The General Teaching Council for England (GTCE) has recently introduced a new Code of Practice which came into force in October. Nearly 10 years since it was first established, Katie Michelon examines the GTCE’s role and how it carries out its regulatory function
What is the GTCE?
The GTCE is the professional body for teaching in England (Scotland, Wales and Northern Ireland have their own equivalent bodies). Its overall purpose is to work in the public interest to improve standards of teaching and learning. It regulates the teaching profession and holds a register of teachers. All teachers in maintained schools, PRUs and non-maintained special schools must be registered with the GTCE. There are approximately 540,000 teachers currently on this register.
What are the GTCE’s key roles?
The GTCE is not a government body but provides advice to the government and prepares an annual report for the Secretary of State. As well as maintaining the register mentioned above, it is responsible for awarding qualified teacher status.
The regulatory role of the GTCE is perhaps its most important and high-profile function. The GTCE investigates and may take action against registered teachers who are dismissed by their employers for incompetence or misconduct, or who resign in situations where dismissal is a possibility. It examines, for example, allegations of serious professional misconduct and does so enforcing the teaching Code of Practice.
The disciplinary functions of the GTCE are set out in the General Teaching Council for England (Disciplinary Functions) Regulations 2001 and the General Teaching Council for England (Disciplinary Functions) Amendment Regulations 2003.
What does the new Code of Conduct say?
The new Code came into force in October 2009, replacing the 2007 Code. It sets out expectations of conduct and practice for teachers, focusing on the way teachers should conduct themselves on a day-to-day basis.
The new Code lays down eight ‘principles of conduct and practice’. These will be used to assess those cases of misconduct and incompetence which are referred to the GTCE for investigation and then, if necessary, a hearing. The principles include putting the wellbeing, development and progress of children first; taking responsibility for maintaining the quality of teaching practice; cooperating with other professional colleagues; and upholding public trust and confidence in the teaching profession.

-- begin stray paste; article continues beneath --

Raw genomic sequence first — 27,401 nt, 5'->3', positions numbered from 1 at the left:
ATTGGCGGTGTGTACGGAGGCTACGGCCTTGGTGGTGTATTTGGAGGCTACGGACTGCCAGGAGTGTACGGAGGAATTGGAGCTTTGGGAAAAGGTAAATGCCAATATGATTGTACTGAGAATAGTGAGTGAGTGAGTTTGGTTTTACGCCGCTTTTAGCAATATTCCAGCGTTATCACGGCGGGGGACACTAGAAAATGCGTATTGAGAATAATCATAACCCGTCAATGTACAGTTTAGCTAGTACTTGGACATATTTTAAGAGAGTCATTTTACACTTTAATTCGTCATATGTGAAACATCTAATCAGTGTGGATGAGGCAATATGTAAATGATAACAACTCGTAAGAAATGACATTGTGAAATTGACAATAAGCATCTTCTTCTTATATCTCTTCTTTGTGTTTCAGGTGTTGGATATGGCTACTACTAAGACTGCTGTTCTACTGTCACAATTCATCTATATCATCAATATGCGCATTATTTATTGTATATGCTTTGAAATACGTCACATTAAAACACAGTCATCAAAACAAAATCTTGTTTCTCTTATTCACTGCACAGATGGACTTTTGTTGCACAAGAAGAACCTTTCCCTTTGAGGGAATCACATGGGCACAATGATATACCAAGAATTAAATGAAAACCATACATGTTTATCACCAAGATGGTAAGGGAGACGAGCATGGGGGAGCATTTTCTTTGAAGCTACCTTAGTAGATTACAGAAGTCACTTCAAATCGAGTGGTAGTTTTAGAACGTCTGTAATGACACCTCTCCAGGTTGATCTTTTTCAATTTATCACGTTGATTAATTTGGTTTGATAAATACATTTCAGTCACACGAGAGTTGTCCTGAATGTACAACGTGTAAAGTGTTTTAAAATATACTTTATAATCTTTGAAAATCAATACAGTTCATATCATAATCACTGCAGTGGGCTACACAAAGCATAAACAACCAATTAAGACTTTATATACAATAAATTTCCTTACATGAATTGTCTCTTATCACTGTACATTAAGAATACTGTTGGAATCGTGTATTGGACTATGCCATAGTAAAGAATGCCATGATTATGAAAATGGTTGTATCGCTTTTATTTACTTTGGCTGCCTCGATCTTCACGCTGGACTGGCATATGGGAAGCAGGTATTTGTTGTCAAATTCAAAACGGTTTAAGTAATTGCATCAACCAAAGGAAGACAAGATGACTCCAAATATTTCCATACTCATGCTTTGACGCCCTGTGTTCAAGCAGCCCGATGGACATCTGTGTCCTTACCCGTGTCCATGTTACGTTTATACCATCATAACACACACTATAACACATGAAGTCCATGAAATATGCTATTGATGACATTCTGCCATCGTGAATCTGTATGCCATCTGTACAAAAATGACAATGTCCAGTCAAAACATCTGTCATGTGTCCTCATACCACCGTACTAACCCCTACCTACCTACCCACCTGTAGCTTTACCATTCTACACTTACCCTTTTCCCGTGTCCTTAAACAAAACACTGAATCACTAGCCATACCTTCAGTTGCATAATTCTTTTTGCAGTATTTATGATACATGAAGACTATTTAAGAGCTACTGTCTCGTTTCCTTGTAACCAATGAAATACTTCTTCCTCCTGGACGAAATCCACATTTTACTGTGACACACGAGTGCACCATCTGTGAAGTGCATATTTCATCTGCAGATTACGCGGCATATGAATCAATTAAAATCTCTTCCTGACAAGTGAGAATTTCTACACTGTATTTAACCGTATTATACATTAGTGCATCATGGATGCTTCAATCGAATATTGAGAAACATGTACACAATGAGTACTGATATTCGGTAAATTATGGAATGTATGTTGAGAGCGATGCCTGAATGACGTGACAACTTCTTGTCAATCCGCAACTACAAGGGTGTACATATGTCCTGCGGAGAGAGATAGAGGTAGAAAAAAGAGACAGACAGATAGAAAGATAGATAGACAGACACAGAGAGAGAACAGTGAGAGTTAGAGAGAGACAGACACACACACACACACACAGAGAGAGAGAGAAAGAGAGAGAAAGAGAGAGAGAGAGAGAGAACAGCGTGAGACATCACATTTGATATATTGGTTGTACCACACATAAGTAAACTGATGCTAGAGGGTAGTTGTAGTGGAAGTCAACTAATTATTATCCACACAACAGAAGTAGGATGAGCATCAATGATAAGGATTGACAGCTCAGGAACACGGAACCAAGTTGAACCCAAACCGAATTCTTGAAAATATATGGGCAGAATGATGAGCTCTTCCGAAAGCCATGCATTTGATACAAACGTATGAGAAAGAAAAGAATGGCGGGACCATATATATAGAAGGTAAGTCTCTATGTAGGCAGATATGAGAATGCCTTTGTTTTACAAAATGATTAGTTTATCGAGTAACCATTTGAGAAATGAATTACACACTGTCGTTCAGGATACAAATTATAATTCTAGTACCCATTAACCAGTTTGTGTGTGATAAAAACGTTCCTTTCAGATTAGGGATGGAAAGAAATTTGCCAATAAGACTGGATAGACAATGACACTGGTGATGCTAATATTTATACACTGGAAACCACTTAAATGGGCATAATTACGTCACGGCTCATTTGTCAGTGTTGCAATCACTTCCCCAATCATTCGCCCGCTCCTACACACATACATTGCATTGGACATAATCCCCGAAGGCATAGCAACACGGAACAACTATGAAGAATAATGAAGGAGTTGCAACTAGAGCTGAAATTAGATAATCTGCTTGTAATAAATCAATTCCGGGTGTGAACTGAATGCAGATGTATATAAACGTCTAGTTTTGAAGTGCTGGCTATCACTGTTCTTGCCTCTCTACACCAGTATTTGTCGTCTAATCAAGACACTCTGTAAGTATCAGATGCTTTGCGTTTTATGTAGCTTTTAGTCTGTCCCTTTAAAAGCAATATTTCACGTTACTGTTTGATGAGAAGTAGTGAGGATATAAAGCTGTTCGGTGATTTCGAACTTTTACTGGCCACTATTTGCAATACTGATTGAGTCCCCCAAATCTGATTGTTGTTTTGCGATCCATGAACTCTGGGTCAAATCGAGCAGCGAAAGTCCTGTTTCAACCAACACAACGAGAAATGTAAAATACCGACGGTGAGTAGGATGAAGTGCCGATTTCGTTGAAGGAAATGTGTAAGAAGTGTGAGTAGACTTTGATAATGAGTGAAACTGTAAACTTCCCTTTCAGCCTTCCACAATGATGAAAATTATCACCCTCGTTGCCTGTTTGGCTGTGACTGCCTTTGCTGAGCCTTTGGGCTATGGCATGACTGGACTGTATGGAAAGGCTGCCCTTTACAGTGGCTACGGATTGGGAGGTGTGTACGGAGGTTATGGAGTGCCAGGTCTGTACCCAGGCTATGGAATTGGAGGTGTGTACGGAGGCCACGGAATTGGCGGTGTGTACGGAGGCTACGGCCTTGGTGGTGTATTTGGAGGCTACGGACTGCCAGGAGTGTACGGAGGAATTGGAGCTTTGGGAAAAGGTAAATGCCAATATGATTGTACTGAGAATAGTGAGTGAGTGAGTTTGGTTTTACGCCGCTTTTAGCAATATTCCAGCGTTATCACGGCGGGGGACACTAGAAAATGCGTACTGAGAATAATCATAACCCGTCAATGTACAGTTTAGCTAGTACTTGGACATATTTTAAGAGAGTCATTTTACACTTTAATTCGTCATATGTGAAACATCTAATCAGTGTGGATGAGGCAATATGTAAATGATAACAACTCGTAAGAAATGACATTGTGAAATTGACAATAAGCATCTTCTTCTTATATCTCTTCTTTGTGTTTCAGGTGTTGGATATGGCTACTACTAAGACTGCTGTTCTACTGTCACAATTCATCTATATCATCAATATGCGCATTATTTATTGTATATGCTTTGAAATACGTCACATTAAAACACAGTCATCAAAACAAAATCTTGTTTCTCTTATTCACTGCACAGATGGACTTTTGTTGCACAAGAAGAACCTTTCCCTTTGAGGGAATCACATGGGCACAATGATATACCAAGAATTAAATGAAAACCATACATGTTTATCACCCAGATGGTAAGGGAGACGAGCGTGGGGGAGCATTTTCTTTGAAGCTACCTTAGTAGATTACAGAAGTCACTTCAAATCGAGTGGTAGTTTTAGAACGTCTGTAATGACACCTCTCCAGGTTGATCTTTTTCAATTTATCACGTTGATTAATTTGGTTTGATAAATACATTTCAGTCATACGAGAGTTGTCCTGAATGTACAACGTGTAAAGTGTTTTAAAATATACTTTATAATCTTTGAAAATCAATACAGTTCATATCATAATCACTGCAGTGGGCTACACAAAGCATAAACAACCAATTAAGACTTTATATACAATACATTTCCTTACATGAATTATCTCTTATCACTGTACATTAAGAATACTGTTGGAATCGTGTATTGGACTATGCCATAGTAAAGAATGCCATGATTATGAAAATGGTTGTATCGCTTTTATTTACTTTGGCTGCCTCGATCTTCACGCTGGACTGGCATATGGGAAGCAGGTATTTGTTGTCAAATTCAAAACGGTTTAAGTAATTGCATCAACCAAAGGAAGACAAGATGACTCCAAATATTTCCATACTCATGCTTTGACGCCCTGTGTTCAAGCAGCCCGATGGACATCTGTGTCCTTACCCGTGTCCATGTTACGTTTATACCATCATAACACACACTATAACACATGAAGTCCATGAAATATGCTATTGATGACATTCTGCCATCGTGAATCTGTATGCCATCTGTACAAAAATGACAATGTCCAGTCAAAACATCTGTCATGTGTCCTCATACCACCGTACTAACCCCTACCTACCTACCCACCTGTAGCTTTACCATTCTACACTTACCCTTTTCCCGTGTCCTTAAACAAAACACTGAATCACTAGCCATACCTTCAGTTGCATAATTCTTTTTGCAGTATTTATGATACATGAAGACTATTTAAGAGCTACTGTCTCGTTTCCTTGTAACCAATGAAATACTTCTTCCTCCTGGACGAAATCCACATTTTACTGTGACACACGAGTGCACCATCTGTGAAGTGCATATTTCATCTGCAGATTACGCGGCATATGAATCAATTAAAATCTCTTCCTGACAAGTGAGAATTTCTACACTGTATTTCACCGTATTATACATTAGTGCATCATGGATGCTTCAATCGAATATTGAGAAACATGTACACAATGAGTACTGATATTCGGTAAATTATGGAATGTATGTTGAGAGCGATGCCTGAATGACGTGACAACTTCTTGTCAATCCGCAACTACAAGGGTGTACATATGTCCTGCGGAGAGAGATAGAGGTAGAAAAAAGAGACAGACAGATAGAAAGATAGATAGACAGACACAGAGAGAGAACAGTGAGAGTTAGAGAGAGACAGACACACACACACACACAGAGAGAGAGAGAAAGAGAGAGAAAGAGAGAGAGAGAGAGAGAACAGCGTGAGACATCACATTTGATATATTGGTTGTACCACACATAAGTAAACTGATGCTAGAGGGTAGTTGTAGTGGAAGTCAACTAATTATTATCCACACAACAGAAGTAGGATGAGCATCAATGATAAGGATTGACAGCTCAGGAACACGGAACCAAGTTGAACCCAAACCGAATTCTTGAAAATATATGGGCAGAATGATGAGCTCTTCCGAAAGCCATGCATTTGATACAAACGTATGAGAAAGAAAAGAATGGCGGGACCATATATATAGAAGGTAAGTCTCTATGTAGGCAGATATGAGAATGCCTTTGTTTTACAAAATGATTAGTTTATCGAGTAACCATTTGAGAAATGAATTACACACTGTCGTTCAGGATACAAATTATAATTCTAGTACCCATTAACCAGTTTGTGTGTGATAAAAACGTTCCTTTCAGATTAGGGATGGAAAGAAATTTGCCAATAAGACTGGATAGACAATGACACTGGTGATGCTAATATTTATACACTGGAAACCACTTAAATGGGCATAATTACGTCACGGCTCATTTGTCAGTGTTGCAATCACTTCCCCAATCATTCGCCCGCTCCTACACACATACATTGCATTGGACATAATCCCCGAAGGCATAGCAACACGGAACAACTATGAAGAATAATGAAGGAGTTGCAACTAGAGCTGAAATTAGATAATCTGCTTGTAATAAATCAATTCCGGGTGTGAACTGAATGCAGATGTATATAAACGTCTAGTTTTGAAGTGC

How many cases are referred to the GTCE?
In 2008, over 550 teachers were referred for misconduct. Following investigation, 150 of these went to a full disciplinary hearing before the GTCE professional conduct committee.
Since the establishment of the GTCE, the number of disciplinary referrals has increased each year.
What orders can the GTCE professional conduct committee make?
The GTCE professional conduct committee is a three-person committee made up of two teachers and one member not from the teaching profession. It normally meets in public.
The Committee can do one of four things following a hearing:
- Reprimand – this will remain on the register for two years.
- Make a conditional registration order – this applies conditions to registration either for a specific period or indefinitely.
- Make a suspension order – suspends the teacher’s ability to register for up to two years.
- Make a prohibition order – this removes the teacher’s eligibility to register for a minimum of two years.
Can a decision of the GTCE professional conduct committee be appealed?
On receiving a disciplinary order, a teacher has 28 days to lodge an appeal with the High Court. The High Court has the power to uphold, revoke or amend a disciplinary order. The case of R (Rutter) v The GTCE  EWHC 133 (Admin) established that the GTCE may be subject to judicial review proceedings.
What does the future hold for the GTCE?
It will be interesting to see what effect, if any, the new Code has on the number and nature of hearings brought before the committee.
In addition, there has been much commentary regarding the apparent number of incompetent teachers and the steps that should be taken to remove them from the classroom. One recent White Paper proposal was that teachers must have a licence to teach and that the GTCE would carry out an annual audit of the award of such licences.
This e-bulletin issue was first published in November 2009
About the author: Katie Michelon is a lawyer at Browne Jacobson. To find out more about the legal services Browne Jacobson provides in the education sector and to visit their website, please follow this link www.brownejacobson.com.